|Photo of the month – May 2021
The romance of the open road after the loss of 10 tonnes!
Figure 1 [André Munker]
It is not as if our Photos of the Month are always devoid of a little romantic atmosphere. We have André Munker to thank for this idyllic picture, or rather a truck driver who didn’t take load securing very seriously.
The story is quickly told. A supplementary 10-tonne counterweight from a mobile crane was being transported with no sign of any anti-slip material and in the sure knowledge that weight alone does a good job of securing. When the truck switched lanes, the counterweight continued on its original path and some cars that were just about able to get out of the way were involved in a minor accident with each other. Which was infinitely preferable to a collision with a 10-tonne lump of steel.
Figure 2 [André Munker]
The 10-tonne weight was resting on this steel base plate. Dirt and rust residue adorn the contact surfaces. The weight was secured with a tie-down lashing, i.e. a securing method based on friction. This modest level of friction was archetypally useless. The driver confirmed that he always did it this way. The driver’s complaint to the company was met with a threat of dismissal.
Such pictures fire the imagination and anger of a load securing columnist, who immediately asks the following questions:
How is it possible that a company that sees its job as handling heavy cargo can subcontract a transport company that makes such catastrophic mistakes in load-securing? Which in turn leads us to ask:
- Has the driver ever received any training in load securing?
- Have the company management and the dispatch department been instructed in matters of load securing and are they aware of their responsibilities?
- Why was the driver threatened with dismissal because of his complaint to the company management in respect of load securing?
- Is it because he did not put what he had learned in several load securing seminars into practice properly and systematically in this case?
- Could it be that the company’s management is in no way aware of their responsibilities and attaches only secondary importance to proper load securing?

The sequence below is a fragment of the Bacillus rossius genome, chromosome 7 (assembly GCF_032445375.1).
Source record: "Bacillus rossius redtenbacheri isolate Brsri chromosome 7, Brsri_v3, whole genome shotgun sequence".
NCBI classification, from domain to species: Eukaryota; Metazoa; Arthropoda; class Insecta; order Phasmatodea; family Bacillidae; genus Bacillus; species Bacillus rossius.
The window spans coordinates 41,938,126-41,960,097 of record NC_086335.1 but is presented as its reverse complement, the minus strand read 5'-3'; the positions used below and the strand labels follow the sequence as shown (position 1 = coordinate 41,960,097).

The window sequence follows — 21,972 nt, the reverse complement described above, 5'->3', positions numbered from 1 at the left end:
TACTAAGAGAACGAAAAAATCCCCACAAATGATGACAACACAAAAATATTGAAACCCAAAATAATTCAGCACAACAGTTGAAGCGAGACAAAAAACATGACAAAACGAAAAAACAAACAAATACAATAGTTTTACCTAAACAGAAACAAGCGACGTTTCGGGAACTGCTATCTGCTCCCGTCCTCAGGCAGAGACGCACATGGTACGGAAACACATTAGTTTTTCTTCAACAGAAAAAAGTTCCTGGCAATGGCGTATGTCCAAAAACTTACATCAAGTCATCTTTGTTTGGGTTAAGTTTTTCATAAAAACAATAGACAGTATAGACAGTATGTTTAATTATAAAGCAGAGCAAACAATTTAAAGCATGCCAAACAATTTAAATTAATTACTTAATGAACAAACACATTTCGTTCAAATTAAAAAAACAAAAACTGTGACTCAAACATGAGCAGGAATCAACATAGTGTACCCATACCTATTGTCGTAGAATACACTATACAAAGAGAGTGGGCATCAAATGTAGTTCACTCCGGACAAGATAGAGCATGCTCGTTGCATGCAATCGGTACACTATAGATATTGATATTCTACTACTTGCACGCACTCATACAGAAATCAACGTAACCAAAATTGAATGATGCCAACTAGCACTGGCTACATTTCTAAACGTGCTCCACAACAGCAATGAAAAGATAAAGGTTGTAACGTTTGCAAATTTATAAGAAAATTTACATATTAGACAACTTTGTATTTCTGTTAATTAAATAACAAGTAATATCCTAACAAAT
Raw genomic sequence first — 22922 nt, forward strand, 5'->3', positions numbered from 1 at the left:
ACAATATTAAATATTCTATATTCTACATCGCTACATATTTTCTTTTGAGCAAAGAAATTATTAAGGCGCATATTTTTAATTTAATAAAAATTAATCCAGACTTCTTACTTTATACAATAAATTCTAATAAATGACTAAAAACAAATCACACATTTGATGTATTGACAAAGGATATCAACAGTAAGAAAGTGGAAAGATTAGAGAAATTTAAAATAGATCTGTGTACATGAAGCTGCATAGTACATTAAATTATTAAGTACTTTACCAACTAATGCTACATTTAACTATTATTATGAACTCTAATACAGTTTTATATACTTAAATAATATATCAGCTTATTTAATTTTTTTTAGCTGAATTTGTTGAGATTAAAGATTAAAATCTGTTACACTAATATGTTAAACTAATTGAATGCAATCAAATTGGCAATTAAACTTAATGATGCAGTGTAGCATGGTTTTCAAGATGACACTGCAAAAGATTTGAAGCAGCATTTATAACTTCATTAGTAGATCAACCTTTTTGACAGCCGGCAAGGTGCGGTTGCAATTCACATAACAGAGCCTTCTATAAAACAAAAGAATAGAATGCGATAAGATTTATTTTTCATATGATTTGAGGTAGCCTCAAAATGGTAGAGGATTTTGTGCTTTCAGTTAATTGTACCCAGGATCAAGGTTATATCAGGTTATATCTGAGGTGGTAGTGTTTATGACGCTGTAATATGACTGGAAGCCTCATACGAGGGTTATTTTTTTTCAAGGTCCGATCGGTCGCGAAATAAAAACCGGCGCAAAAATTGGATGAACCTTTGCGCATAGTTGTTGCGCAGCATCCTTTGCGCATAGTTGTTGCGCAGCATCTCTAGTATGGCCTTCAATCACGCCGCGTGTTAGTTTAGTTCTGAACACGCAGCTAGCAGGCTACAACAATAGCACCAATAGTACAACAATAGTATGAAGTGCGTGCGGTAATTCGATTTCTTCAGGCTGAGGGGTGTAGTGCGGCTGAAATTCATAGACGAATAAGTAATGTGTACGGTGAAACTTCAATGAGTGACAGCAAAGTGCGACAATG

- Or is it perhaps because a company has been commissioned that is offering its services in a freight exchange at bargain-basement prices?
- Or does the company’s management consider load securing to be exclusively the driver’s job, and one that he intuitively has to do correctly?
But let’s get back to the facts of how this load was secured.
Figure 3 [André Munker]
The hole in the tarpaulin seems relatively modest considering that a 10-tonne load has passed through it.
How to secure this load:
We would use sufficient anti-slip material (suitable for heavy loads). The supplementary counterweight features a number of attachment points. Two of these are used to attach it to the side of the actual counterweight. Load securing equipment can be attached to these attachment points. If lashing belts are to be used, we recommend a sling so that the belts are not constricted when passing over the edges of the supplementary weight. This is not necessary if chains are used.
The steel plates at the bottom, which are used to distribute the weight of the crane outriggers on the ground, have been cleaned and are resting on sufficient anti-slip material (suitable for heavy loads). Two pieces of heavy rectangular lumber, with anti-slip material on both sides, are then placed on these plates. The four loop lashings for the 10-tonne supplementary counterweight are then laid out. After that, the supplementary counterweight can be loaded. The four loop lashings (two on each side) ensure that
1. the supplementary counterweight is subject to a minimum securing force to maintain friction and
2. the supplementary counterweight is held exactly in position by the direct lashings.
Critics might say that we are adopting a belt-and-braces approach here. That’s true, but the extra work involved compared with two simple tie-down lashings, which would have been necessary anyway to maintain friction, is minimal, and the resulting benefit in terms of securing is many times greater. The loop lashings restrain the supplementary counterweight laterally in each direction with a force of 8000 daN (minus the angles) in addition to the friction. This is secure and involves only a little more effort than two tie-down lashings.
Securing to the front is now taken over by the load securing equipment, which is attached to the lifting/attachment points. Because we still need a securing force of 2000 daN, we would prefer to use a chain passed around these points and attached to both sides of the vehicle. If good angles can be achieved, one chain may be sufficient. If we have to make do with belts, a lifting sling is placed around the lifting/attachment points so that the belts can be passed around it in such a way that the belts are not constricted at the edge of the supplementary counterweight. If it is not possible to attach a belt cleanly and without constriction, a second belt must always be used to be on the safe side. The securing equipment (chain or belt(s)) must be arranged in such a way that the force is distributed over both sides of the vehicle so that the weight cannot twist when subjected to a load.
The fact that the supplementary counterweight on top is well secured and the steel plates underneath are resting on sufficient anti-slip material also ensures that the plates are secured.
Your load securing columnists wish you a safe and secure merry month of May.
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